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To act or not to act: (Un)Leashing the chief justice?

Delroy Beckford

Sunday, February 25, 2018

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The appointment of an acting chief justice took most people by surprise, especially because there is consensus that the choice is without question the choice for the actual post. Then came a flurry of criticisms because the move was seen as unconventional, conditions were attached to the decision to appoint to the actual post and, for most, the appointment smacked of an attempt to interfere with judicial independence suggesting conduct unconstitutional on the part of the prime minister.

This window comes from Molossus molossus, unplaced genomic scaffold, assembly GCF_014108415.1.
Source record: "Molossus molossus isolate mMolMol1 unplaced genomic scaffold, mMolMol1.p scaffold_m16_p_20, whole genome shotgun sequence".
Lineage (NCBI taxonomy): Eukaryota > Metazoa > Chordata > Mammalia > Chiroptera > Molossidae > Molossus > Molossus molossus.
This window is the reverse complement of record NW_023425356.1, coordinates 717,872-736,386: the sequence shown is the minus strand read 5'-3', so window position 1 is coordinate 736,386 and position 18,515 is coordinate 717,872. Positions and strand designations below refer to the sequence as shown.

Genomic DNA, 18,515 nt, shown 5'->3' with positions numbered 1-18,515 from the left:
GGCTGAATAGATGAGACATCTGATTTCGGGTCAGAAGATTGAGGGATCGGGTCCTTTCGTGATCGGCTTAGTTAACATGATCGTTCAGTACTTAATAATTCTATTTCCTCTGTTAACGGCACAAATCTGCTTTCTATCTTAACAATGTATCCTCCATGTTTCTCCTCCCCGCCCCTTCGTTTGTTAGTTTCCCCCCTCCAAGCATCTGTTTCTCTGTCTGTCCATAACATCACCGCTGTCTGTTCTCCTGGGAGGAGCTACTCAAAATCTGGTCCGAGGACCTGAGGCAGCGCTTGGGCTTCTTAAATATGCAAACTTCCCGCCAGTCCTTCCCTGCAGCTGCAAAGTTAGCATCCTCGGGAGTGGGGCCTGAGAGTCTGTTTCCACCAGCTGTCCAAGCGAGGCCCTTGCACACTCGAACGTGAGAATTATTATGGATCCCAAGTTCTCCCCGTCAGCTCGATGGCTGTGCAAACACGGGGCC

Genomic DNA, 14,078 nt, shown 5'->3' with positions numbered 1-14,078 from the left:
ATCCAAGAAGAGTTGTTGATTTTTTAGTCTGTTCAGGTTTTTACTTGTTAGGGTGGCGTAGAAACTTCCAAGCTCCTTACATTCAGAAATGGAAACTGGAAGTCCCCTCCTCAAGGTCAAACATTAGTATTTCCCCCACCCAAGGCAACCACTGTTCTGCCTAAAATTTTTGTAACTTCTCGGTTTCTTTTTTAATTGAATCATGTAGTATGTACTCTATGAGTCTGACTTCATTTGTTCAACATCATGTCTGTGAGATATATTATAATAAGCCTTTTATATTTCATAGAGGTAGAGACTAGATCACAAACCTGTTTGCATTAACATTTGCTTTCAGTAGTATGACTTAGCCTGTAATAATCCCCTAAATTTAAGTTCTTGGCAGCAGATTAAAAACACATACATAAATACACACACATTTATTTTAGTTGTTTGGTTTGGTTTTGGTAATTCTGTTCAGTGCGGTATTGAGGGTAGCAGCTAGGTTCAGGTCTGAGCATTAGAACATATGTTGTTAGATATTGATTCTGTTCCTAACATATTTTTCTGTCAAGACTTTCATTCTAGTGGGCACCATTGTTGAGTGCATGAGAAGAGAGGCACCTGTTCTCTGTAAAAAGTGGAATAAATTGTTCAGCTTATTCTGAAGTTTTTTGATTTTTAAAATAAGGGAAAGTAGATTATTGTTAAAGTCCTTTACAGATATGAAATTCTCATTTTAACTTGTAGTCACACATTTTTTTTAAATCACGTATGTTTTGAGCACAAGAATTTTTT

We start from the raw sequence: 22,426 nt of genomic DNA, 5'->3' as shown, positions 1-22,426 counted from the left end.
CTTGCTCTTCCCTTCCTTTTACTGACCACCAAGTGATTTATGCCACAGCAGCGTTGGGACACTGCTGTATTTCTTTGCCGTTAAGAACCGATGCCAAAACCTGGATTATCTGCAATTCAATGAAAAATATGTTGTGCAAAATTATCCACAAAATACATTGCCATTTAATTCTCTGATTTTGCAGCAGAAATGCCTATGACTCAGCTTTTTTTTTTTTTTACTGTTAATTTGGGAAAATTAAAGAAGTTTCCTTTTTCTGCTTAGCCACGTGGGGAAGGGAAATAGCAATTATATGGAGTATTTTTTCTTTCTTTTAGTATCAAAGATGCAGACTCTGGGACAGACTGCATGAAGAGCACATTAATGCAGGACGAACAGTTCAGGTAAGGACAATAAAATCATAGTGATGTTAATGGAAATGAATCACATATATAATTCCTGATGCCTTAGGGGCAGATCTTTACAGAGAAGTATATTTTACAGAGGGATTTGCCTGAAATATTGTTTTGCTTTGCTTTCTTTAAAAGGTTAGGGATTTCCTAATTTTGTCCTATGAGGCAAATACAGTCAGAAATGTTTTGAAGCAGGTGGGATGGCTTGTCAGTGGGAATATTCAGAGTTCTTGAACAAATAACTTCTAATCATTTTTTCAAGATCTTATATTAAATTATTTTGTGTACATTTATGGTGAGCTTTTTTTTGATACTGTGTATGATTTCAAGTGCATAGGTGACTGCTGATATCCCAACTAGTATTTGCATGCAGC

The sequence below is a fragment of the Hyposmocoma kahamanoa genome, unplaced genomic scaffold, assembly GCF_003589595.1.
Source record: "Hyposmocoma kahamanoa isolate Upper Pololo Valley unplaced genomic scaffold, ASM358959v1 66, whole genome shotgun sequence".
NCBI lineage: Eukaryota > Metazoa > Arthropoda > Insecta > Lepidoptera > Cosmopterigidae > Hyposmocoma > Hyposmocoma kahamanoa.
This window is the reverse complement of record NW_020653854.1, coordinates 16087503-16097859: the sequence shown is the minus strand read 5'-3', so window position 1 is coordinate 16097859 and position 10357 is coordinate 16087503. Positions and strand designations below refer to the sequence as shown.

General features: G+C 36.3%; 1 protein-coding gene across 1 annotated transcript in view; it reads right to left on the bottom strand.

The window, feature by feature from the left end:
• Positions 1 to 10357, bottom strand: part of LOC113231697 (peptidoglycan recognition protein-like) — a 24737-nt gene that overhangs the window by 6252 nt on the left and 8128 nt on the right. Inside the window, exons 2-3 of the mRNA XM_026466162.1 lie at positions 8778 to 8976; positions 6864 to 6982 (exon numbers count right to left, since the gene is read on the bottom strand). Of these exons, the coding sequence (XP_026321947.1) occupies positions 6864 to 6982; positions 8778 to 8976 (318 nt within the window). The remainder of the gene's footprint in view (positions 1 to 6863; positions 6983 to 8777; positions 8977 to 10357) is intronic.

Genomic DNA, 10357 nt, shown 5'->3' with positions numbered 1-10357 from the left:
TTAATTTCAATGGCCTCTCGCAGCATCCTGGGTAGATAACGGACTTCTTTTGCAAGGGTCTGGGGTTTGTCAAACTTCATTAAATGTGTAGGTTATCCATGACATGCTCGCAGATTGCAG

One argument goes that section 98 of the constitution, when read in conjunction with section 99, under which the acting appointment was made, indicates that the prime minister is to appoint a chief justice, not an acting one, because section 99 is to be read as covering situations whereby the incumbent in the office cannot discharge the duties involved, for whatever reason. The term “vacancy” in section 99 is to be read in the context of the circumstances provided for in the section when an incumbent cannot perform.